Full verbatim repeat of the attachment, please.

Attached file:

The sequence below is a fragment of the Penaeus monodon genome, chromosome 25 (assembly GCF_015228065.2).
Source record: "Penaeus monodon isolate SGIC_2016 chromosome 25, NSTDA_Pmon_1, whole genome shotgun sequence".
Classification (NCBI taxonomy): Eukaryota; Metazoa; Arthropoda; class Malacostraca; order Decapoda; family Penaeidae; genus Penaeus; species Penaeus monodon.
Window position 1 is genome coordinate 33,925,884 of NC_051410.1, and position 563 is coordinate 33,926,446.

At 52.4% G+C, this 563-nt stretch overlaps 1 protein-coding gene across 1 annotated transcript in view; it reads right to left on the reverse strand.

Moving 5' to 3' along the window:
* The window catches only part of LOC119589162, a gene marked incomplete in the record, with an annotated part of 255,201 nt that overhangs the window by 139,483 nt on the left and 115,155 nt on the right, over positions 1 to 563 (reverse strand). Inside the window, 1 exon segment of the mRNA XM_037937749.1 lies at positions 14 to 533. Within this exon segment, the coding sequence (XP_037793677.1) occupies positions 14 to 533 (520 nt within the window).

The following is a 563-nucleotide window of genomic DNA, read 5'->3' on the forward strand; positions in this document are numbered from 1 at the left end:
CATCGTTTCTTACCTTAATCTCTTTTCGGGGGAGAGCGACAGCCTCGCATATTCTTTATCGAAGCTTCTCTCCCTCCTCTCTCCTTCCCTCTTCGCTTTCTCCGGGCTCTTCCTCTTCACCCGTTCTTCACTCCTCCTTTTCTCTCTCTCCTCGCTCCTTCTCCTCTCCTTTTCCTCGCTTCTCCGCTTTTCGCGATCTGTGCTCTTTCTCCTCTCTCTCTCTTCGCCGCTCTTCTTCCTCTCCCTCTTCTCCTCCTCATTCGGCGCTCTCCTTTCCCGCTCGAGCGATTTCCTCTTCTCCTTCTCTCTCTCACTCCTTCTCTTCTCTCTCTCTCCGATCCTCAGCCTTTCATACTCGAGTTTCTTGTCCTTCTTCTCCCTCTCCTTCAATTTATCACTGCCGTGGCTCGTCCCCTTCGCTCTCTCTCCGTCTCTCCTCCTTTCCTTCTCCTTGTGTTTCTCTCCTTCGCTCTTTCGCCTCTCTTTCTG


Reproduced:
The sequence below is a fragment of the Penaeus monodon genome, chromosome 25 (assembly GCF_015228065.2).
Source record: "Penaeus monodon isolate SGIC_2016 chromosome 25, NSTDA_Pmon_1, whole genome shotgun sequence".
Classification (NCBI taxonomy): Eukaryota; Metazoa; Arthropoda; class Malacostraca; order Decapoda; family Penaeidae; genus Penaeus; species Penaeus monodon.
Window position 1 is genome coordinate 33,925,884 of NC_051410.1, and position 563 is coordinate 33,926,446.

At 52.4% G+C, this 563-nt stretch overlaps 1 protein-coding gene across 1 annotated transcript in view; it reads right to left on the reverse strand.

Moving 5' to 3' along the window:
* The window catches only part of LOC119589162, a gene marked incomplete in the record, with an annotated part of 255,201 nt that overhangs the window by 139,483 nt on the left and 115,155 nt on the right, over positions 1 to 563 (reverse strand). Inside the window, 1 exon segment of the mRNA XM_037937749.1 lies at positions 14 to 533. Within this exon segment, the coding sequence (XP_037793677.1) occupies positions 14 to 533 (520 nt within the window).

The following is a 563-nucleotide window of genomic DNA, read 5'->3' on the forward strand; positions in this document are numbered from 1 at the left end:
CATCGTTTCTTACCTTAATCTCTTTTCGGGGGAGAGCGACAGCCTCGCATATTCTTTATCGAAGCTTCTCTCCCTCCTCTCTCCTTCCCTCTTCGCTTTCTCCGGGCTCTTCCTCTTCACCCGTTCTTCACTCCTCCTTTTCTCTCTCTCCTCGCTCCTTCTCCTCTCCTTTTCCTCGCTTCTCCGCTTTTCGCGATCTGTGCTCTTTCTCCTCTCTCTCTCTTCGCCGCTCTTCTTCCTCTCCCTCTTCTCCTCCTCATTCGGCGCTCTCCTTTCCCGCTCGAGCGATTTCCTCTTCTCCTTCTCTCTCTCACTCCTTCTCTTCTCTCTCTCTCCGATCCTCAGCCTTTCATACTCGAGTTTCTTGTCCTTCTTCTCCCTCTCCTTCAATTTATCACTGCCGTGGCTCGTCCCCTTCGCTCTCTCTCCGTCTCTCCTCCTTTCCTTCTCCTTGTGTTTCTCTCCTTCGCTCTTTCGCCTCTCTTTCTG